Tuesday, May 13, 2014

Our Four Minutes; Recipe for Tortilla Pizza

Life is full of ups and downs, joys and difficulties.  I was touched to the point of tears this morning after reading a blog post about a faithful and courageous father and mother who are doing their best to cope with the passing of their newborn son.

Carver only lived for six and a half hours. He only experienced life in two rooms. He never saw the outdoors, he never got to taste food or drink, or feel the wind or rain or sun on his face. As far as he knew, life was floating inside a womb, and then it was a moment of horrible, dry, bright coldness, and then it was a warm dream that lasted only a few hours more. That first day was the longest day of my life, but when it was finally over I felt peace. It wasn't hard for me to see Carver's body later at the mortuary, the viewing, and the funeral. To me, that wasn't him. He didn't look the same. His face wasn't how I remembered it during those heart-wrenching hours in the hospital. I knew Carver was in a better place, and I felt like I could move on. Karen, of course, had and is still having a much harder time. After all, she carried him for nine months, felt him kick her in the ribs and bladder, and gave birth to him. Such a tiny amount of time in the hospital was probably not long enough for me to properly bond with him. This is probably lucky, since Karen needs my support and love more than any other time. We both know that we'll have more children, and the odds that another child will have a diaphragmatic hernia are next to nil; but that doesn't make it easier for Karen, and I completely understand that. That's why, I think, God designed the family to have a nurturing mother and a supportive, protective father. We complete each other. We're opposite and equal, like two wings on a plane. It may take her years, or decades, to completely grieve for Carver, but that's all right. With something like this, that no one could ever prepare for in a million years, that seems a reasonable price to pay.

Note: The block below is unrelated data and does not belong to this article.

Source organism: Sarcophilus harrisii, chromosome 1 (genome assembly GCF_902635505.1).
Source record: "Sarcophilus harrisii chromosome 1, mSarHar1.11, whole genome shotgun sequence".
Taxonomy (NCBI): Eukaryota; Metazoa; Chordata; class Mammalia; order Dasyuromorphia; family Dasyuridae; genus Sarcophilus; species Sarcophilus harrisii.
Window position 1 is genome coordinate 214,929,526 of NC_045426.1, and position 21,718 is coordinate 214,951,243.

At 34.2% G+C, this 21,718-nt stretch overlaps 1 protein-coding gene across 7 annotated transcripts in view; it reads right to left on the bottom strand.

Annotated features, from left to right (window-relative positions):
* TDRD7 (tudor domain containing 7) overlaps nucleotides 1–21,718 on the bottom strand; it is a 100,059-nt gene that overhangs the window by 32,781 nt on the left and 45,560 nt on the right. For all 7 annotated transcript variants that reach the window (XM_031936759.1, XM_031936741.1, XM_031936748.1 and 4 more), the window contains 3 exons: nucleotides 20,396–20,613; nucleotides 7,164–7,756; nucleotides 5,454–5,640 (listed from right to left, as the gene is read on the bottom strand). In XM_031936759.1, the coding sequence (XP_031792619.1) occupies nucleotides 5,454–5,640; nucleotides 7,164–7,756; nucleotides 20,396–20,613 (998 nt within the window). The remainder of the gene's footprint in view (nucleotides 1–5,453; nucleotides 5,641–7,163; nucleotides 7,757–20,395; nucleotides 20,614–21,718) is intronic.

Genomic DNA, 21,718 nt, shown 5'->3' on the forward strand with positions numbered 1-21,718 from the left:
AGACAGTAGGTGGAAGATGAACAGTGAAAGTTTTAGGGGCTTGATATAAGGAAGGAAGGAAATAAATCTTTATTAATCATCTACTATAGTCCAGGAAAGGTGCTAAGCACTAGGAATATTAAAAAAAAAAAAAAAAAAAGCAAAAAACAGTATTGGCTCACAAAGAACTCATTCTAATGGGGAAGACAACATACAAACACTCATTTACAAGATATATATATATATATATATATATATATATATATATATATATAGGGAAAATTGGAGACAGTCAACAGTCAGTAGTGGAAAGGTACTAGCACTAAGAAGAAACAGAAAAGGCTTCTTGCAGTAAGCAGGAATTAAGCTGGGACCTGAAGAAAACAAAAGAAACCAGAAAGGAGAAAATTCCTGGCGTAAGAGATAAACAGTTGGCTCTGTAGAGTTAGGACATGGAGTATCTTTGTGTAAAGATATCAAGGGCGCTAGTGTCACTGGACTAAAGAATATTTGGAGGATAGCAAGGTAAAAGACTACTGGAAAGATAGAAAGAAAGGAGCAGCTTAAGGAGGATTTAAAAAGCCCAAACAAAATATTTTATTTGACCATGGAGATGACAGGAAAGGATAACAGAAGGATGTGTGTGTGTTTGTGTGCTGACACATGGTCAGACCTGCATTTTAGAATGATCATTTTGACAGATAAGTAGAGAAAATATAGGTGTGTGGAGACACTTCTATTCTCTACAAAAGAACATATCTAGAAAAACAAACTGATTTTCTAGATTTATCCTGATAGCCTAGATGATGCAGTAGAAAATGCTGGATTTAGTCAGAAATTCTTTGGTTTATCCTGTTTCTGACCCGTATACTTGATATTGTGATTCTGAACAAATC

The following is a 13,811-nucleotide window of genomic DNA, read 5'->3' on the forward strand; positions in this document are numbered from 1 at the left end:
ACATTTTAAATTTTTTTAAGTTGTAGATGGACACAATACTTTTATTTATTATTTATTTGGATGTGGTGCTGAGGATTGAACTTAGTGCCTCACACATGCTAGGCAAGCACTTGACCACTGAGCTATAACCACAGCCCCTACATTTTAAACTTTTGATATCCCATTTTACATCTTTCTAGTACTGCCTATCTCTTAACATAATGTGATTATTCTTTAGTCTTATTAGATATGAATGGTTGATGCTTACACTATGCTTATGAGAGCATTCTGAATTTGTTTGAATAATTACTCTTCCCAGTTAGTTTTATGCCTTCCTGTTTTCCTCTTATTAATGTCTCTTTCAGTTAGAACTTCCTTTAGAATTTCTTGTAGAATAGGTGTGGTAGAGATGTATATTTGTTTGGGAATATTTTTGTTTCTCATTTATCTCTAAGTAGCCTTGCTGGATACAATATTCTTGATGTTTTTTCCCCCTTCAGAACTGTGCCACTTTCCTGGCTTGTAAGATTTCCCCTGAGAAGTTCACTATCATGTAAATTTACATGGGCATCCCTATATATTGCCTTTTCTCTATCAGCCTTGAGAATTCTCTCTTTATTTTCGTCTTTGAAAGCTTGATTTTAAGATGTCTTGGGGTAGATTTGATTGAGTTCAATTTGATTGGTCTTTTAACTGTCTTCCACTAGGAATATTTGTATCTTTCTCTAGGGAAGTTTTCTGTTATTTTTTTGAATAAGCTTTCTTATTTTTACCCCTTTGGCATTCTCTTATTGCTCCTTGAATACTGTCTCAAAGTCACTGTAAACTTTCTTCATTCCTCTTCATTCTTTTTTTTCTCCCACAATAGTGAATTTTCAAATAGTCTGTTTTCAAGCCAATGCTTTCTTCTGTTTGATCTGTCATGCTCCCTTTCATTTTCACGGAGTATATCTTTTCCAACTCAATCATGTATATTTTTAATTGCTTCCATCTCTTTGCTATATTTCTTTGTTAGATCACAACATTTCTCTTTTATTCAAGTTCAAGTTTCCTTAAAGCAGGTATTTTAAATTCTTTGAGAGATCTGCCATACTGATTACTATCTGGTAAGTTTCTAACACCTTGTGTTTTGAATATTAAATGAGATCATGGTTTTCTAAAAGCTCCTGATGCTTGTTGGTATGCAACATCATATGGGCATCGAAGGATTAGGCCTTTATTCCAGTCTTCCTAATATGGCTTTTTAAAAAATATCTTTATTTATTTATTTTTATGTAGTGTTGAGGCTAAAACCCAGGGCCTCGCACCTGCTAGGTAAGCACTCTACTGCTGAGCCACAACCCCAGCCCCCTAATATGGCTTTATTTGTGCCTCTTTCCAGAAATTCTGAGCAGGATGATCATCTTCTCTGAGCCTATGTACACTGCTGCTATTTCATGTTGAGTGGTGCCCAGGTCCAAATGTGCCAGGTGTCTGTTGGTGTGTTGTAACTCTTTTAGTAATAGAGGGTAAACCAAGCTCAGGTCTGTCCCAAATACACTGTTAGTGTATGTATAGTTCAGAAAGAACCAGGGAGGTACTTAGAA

It certainly leads us to ponder just how temporary life can be, and how we should make the most of each day.  I am impressed by the thoughts of Gary E. Stevenson:
I first share the story of Noelle Pikus-Pace. In Noelle’s event, the skeleton, athletes build momentum as they sprint and then plunge headfirst on a small sled. With their faces inches above the ground, they race down a winding, icy track at speeds that top 90 miles (145 km) an hour.
Remarkably, years of preparation would be considered either a success or a disappointment based on what happened in the space of four intense 60-second runs.
Noelle’s previous 2006 Olympic dreams were dashed when a terrible accident left her with a broken leg. In the 2010 Olympics her dreams fell short again when just over one-tenth of a second kept her from the medal stand.2
Can you imagine the anxiety she felt as she waited to begin her first run in the 2014 Olympics? Years of preparation would culminate in only a sliver of time. Four minutes total. She spent years preparing for those four minutes and would spend a lifetime afterward reflecting on them.
Noelle’s final runs were virtually flawless! We will never forget her leap into the stands to embrace her family after crossing the finish line, exclaiming, “We did it!” Years of preparation had paid off. We saw her Young Women medallion around her neck as the silver medal was placed there beside it.3